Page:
Tidewater Inv. SRL v. Bolivarian Republic of Venezuela, No. 17-1457 (TJK) (D.D.C. Dec. 17, 2018) [click for opinion]
Plaintiffs Tidewater Investment SRL and its subsidiary Tidewater Caribe, C.A. (collectively “Tidewater”), were investors in oil- and gas-related ventures in Venezuela. Following an alleged expropriation of Tidewater’s investments, Tidewater instituted an arbitration against Venezuela under the ICSID Convention. The ICSID tribunal ultimately issued an award in favor of Tidewater in the principal amount of $46.4 million plus interest.
After Venezuela failed to comply with its pecuniary obligations under the award, Tidewater filed suit in federal court to enforce the award, and attempted to serve Venezuela with the complaint through several of the accepted methods of service under the Foreign Sovereign Immunities Act (the “FSIA”). Ultimately, Tidewater served Venezuela via diplomatic service through the Department of State. Venezuela failed to respond to the complaint within sixty days and Tidewater filed a motion for default judgment.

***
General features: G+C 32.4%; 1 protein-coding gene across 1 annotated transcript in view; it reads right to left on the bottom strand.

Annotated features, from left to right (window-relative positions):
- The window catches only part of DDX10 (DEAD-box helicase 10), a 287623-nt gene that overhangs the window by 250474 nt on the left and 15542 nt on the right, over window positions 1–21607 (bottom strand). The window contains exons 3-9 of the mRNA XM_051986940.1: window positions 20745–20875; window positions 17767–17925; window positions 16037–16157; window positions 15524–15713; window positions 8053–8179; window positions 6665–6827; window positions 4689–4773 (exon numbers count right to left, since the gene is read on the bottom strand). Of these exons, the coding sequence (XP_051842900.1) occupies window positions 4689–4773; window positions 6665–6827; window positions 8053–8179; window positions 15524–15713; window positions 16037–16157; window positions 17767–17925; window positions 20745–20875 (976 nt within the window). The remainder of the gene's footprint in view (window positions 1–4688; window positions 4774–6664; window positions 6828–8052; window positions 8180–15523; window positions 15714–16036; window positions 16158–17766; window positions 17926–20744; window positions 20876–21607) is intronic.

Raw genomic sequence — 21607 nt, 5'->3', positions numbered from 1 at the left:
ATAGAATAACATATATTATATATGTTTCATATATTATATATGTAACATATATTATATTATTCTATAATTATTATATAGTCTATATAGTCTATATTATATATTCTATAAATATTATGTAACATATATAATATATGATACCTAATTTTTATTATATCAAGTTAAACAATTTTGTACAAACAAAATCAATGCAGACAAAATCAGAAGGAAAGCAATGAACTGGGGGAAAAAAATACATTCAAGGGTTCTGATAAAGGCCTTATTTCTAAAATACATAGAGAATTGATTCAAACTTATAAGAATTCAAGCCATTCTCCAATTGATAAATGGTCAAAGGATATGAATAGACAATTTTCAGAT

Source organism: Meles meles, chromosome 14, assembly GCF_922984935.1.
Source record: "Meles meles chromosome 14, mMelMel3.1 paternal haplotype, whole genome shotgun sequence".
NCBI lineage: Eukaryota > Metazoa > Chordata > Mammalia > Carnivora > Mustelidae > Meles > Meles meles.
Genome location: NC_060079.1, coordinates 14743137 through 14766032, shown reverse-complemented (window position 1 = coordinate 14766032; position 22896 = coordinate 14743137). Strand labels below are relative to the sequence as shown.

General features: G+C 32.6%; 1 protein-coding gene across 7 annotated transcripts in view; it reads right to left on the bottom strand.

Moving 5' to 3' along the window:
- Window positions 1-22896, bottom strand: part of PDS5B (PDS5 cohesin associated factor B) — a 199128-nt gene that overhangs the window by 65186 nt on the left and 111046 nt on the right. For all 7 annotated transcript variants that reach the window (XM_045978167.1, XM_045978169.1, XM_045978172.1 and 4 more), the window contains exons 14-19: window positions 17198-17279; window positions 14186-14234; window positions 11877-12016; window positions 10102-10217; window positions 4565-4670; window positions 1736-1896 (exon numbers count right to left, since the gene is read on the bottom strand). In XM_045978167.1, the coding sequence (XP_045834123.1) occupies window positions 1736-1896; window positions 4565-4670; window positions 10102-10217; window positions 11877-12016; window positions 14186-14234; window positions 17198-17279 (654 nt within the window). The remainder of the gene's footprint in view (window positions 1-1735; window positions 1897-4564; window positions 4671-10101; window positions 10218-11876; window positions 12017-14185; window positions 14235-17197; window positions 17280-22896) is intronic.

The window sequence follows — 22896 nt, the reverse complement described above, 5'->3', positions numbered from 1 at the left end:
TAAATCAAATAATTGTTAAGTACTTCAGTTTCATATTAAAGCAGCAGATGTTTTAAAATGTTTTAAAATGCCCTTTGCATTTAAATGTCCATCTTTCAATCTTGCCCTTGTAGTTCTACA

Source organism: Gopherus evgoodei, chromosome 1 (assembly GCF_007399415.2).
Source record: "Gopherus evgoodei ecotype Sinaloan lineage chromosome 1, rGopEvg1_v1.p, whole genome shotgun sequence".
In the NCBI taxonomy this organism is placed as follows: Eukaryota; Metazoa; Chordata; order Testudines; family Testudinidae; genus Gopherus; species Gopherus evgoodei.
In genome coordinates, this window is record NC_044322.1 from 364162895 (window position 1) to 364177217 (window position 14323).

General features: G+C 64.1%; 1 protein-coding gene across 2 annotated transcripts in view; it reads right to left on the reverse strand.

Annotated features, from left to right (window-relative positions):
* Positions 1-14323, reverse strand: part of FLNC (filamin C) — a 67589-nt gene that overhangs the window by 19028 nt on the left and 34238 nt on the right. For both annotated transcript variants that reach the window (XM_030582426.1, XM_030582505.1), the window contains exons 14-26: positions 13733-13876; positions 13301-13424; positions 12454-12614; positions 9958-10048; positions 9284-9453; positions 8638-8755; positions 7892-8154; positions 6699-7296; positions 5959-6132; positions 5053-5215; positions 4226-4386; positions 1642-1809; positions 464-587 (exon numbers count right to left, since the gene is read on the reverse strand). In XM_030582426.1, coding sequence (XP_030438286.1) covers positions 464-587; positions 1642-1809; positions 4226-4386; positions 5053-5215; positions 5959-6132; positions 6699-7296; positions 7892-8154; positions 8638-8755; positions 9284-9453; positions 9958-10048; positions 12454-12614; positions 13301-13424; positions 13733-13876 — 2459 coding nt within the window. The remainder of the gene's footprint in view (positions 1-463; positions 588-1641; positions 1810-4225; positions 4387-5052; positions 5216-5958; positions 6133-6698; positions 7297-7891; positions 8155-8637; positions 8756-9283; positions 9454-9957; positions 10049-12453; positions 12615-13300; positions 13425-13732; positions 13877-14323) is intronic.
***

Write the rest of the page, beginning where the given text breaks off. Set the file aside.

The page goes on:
In considering Tidewater’s motion, the district court first found that there was personal jurisdiction over Venezuela under the FSIA, because Tidewater had properly effected service. The court explained that there are four acceptable methods of service under the FSIA, and that a party “must attempt service by the first method (or determine that it is unavailable) before proceeding to the second, and so on.” Tidewater, the court found, complied with the statute’s instructions, and seeing that the first three methods were unsuccessful, proceeded to the fourth method. Service was therefore adequately completed in accordance with the statute when the Clerk of Court filed a letter from the Department of State verifying that the summons, complaint, and supplementary documents had been served on Venezuela’s Ministry of Foreign Affairs under cover of diplomatic note.
The court then found that there was sufficient evidence that Tidewater was the creditor of a final ICSID amount. Tidewater provided the court with documents sufficient to prove that the arbitral award was valid, and the court found no uncertainty in those documents as to the amount of Venezuela’s pecuniary obligations under the award. The court held that, consistent with 28 U.S.C. § 1608(e), Tidewater established its claim to relief by evidence satisfactory to the court.
Thus, the district court granted Tidewater’s motion for default judgment against Venezuela, entitling Tidewater to the final ICSID award.